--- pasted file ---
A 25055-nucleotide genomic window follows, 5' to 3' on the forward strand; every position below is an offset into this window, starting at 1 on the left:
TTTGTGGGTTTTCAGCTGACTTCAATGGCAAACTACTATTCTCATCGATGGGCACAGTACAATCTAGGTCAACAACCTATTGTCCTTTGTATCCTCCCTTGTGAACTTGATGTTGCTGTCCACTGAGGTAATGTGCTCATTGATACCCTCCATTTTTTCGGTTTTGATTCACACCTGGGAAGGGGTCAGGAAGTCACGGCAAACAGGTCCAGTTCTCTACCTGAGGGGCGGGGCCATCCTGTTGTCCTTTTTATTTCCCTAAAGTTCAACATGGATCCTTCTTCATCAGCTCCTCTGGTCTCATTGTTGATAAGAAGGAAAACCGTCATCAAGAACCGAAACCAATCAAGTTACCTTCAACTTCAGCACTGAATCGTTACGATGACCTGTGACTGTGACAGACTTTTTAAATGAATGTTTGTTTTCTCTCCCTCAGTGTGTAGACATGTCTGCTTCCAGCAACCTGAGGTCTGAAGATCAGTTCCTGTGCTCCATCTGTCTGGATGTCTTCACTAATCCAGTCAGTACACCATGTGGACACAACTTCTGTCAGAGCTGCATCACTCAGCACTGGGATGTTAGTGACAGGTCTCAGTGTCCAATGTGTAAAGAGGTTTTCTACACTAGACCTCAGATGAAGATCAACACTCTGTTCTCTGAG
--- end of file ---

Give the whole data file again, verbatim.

A 25055-nucleotide genomic window follows, 5' to 3' on the forward strand; every position below is an offset into this window, starting at 1 on the left:
TTTGTGGGTTTTCAGCTGACTTCAATGGCAAACTACTATTCTCATCGATGGGCACAGTACAATCTAGGTCAACAACCTATTGTCCTTTGTATCCTCCCTTGTGAACTTGATGTTGCTGTCCACTGAGGTAATGTGCTCATTGATACCCTCCATTTTTTCGGTTTTGATTCACACCTGGGAAGGGGTCAGGAAGTCACGGCAAACAGGTCCAGTTCTCTACCTGAGGGGCGGGGCCATCCTGTTGTCCTTTTTATTTCCCTAAAGTTCAACATGGATCCTTCTTCATCAGCTCCTCTGGTCTCATTGTTGATAAGAAGGAAAACCGTCATCAAGAACCGAAACCAATCAAGTTACCTTCAACTTCAGCACTGAATCGTTACGATGACCTGTGACTGTGACAGACTTTTTAAATGAATGTTTGTTTTCTCTCCCTCAGTGTGTAGACATGTCTGCTTCCAGCAACCTGAGGTCTGAAGATCAGTTCCTGTGCTCCATCTGTCTGGATGTCTTCACTAATCCAGTCAGTACACCATGTGGACACAACTTCTGTCAGAGCTGCATCACTCAGCACTGGGATGTTAGTGACAGGTCTCAGTGTCCAATGTGTAAAGAGGTTTTCTACACTAGACCTCAGATGAAGATCAACACTCTGTTCTCTGAG